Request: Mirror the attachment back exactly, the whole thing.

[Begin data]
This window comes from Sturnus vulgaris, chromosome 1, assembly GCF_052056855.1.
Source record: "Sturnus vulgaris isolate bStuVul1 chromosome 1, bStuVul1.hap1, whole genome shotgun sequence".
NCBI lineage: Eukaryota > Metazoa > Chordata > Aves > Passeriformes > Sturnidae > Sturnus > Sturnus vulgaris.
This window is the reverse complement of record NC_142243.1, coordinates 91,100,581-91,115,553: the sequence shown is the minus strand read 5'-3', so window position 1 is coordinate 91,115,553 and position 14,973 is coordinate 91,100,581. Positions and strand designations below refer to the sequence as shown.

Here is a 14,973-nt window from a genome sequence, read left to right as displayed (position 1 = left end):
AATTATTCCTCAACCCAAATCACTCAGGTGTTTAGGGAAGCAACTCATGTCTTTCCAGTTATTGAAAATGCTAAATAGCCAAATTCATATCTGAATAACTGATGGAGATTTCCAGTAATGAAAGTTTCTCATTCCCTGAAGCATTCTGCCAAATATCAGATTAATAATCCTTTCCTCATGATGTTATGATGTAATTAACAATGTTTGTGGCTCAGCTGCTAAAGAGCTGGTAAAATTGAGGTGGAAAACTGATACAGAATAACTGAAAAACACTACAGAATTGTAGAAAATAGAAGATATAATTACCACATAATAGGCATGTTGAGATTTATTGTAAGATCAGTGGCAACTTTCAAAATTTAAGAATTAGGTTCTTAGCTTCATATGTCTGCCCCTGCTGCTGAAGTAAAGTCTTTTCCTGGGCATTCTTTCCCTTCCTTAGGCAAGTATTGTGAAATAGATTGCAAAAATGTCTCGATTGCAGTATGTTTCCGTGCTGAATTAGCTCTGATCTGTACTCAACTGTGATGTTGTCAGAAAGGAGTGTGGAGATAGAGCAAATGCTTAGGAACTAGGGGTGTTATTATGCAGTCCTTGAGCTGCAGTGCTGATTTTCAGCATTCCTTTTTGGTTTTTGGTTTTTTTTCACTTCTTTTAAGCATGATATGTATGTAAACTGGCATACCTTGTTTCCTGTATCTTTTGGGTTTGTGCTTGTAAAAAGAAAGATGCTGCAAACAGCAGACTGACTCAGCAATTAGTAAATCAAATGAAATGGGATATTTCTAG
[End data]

This window comes from Sturnus vulgaris, chromosome 1, assembly GCF_052056855.1.
Source record: "Sturnus vulgaris isolate bStuVul1 chromosome 1, bStuVul1.hap1, whole genome shotgun sequence".
NCBI lineage: Eukaryota > Metazoa > Chordata > Aves > Passeriformes > Sturnidae > Sturnus > Sturnus vulgaris.
This window is the reverse complement of record NC_142243.1, coordinates 91,100,581-91,115,553: the sequence shown is the minus strand read 5'-3', so window position 1 is coordinate 91,115,553 and position 14,973 is coordinate 91,100,581. Positions and strand designations below refer to the sequence as shown.

Here is a 14,973-nt window from a genome sequence, read left to right as displayed (position 1 = left end):
AATTATTCCTCAACCCAAATCACTCAGGTGTTTAGGGAAGCAACTCATGTCTTTCCAGTTATTGAAAATGCTAAATAGCCAAATTCATATCTGAATAACTGATGGAGATTTCCAGTAATGAAAGTTTCTCATTCCCTGAAGCATTCTGCCAAATATCAGATTAATAATCCTTTCCTCATGATGTTATGATGTAATTAACAATGTTTGTGGCTCAGCTGCTAAAGAGCTGGTAAAATTGAGGTGGAAAACTGATACAGAATAACTGAAAAACACTACAGAATTGTAGAAAATAGAAGATATAATTACCACATAATAGGCATGTTGAGATTTATTGTAAGATCAGTGGCAACTTTCAAAATTTAAGAATTAGGTTCTTAGCTTCATATGTCTGCCCCTGCTGCTGAAGTAAAGTCTTTTCCTGGGCATTCTTTCCCTTCCTTAGGCAAGTATTGTGAAATAGATTGCAAAAATGTCTCGATTGCAGTATGTTTCCGTGCTGAATTAGCTCTGATCTGTACTCAACTGTGATGTTGTCAGAAAGGAGTGTGGAGATAGAGCAAATGCTTAGGAACTAGGGGTGTTATTATGCAGTCCTTGAGCTGCAGTGCTGATTTTCAGCATTCCTTTTTGGTTTTTGGTTTTTTTTCACTTCTTTTAAGCATGATATGTATGTAAACTGGCATACCTTGTTTCCTGTATCTTTTGGGTTTGTGCTTGTAAAAAGAAAGATGCTGCAAACAGCAGACTGACTCAGCAATTAGTAAATCAAATGAAATGGGATATTTCTAG